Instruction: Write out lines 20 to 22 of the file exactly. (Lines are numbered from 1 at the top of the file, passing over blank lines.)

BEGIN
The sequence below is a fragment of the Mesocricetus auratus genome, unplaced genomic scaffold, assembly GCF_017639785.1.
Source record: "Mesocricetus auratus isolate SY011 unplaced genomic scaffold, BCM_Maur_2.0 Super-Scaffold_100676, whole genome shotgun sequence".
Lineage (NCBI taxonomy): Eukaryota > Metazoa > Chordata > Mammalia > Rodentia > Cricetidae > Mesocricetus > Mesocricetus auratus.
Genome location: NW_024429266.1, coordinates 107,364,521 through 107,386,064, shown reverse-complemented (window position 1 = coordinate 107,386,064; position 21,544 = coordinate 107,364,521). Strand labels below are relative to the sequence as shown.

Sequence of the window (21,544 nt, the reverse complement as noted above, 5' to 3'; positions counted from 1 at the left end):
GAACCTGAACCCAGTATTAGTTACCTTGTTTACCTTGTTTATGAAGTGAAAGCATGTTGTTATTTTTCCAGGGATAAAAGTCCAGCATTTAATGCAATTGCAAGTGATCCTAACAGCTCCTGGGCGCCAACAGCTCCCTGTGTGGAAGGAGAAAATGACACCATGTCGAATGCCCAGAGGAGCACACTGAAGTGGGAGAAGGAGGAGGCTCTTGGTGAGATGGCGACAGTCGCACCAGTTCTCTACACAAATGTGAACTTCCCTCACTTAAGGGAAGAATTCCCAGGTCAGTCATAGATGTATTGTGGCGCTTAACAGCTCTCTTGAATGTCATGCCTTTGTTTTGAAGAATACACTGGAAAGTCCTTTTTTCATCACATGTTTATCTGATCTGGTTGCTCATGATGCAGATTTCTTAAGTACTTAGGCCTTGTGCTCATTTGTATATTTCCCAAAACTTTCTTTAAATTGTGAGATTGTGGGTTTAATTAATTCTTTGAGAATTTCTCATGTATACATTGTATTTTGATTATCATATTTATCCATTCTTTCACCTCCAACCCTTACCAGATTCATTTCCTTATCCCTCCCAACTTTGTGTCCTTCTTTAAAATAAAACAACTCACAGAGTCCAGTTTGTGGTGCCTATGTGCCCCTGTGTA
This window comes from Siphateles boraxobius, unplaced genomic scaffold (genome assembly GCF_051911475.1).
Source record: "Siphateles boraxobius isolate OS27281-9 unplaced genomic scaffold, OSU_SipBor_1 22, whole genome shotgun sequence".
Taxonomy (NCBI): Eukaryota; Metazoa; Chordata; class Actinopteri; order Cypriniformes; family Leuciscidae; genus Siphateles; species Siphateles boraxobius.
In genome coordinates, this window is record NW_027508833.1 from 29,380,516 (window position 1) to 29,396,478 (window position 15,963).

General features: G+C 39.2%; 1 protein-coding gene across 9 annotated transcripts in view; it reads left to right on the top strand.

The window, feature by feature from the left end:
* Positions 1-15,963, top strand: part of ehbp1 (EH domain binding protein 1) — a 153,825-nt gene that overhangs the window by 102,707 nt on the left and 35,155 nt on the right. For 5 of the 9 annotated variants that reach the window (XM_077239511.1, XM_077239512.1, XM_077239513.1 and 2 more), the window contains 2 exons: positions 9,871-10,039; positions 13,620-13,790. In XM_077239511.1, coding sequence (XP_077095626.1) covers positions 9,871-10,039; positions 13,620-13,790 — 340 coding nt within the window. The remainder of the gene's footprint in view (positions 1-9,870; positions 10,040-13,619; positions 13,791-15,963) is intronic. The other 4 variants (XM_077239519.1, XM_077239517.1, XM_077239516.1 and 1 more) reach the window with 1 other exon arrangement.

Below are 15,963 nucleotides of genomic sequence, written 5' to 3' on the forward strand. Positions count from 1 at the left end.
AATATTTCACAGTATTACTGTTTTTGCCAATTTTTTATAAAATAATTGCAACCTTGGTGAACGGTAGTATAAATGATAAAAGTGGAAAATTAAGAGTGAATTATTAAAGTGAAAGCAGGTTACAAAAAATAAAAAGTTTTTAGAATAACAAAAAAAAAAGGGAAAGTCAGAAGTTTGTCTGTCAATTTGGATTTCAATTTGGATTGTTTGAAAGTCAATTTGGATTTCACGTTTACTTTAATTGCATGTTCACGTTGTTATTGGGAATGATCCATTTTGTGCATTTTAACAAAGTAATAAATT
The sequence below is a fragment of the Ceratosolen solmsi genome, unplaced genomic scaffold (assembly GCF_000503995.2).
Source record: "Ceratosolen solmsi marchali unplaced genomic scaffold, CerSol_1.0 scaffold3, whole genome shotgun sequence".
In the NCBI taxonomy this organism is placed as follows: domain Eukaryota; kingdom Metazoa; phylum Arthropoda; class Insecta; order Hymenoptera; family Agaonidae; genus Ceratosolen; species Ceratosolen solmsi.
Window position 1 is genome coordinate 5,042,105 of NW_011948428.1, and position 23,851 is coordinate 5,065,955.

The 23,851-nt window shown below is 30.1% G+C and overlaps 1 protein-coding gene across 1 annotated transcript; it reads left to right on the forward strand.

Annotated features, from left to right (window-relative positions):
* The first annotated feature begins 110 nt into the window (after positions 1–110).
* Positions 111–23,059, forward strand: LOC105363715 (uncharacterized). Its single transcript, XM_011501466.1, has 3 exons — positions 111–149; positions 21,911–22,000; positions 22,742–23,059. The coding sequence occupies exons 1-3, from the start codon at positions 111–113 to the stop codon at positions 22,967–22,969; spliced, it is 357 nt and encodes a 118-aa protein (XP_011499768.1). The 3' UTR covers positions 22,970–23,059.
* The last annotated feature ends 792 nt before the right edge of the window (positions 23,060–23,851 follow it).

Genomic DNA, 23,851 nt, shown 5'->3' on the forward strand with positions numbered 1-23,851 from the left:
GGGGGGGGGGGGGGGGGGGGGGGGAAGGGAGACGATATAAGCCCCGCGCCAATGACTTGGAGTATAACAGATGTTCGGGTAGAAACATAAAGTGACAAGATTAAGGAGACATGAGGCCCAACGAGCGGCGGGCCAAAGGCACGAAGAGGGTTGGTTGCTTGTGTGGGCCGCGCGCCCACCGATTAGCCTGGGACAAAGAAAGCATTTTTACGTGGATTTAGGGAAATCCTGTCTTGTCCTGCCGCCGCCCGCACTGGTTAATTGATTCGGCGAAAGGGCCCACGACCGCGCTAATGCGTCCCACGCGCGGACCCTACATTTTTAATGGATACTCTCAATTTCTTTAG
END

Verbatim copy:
The 23,851-nt window shown below is 30.1% G+C and overlaps 1 protein-coding gene across 1 annotated transcript; it reads left to right on the forward strand.

Annotated features, from left to right (window-relative positions):
* The first annotated feature begins 110 nt into the window (after positions 1–110).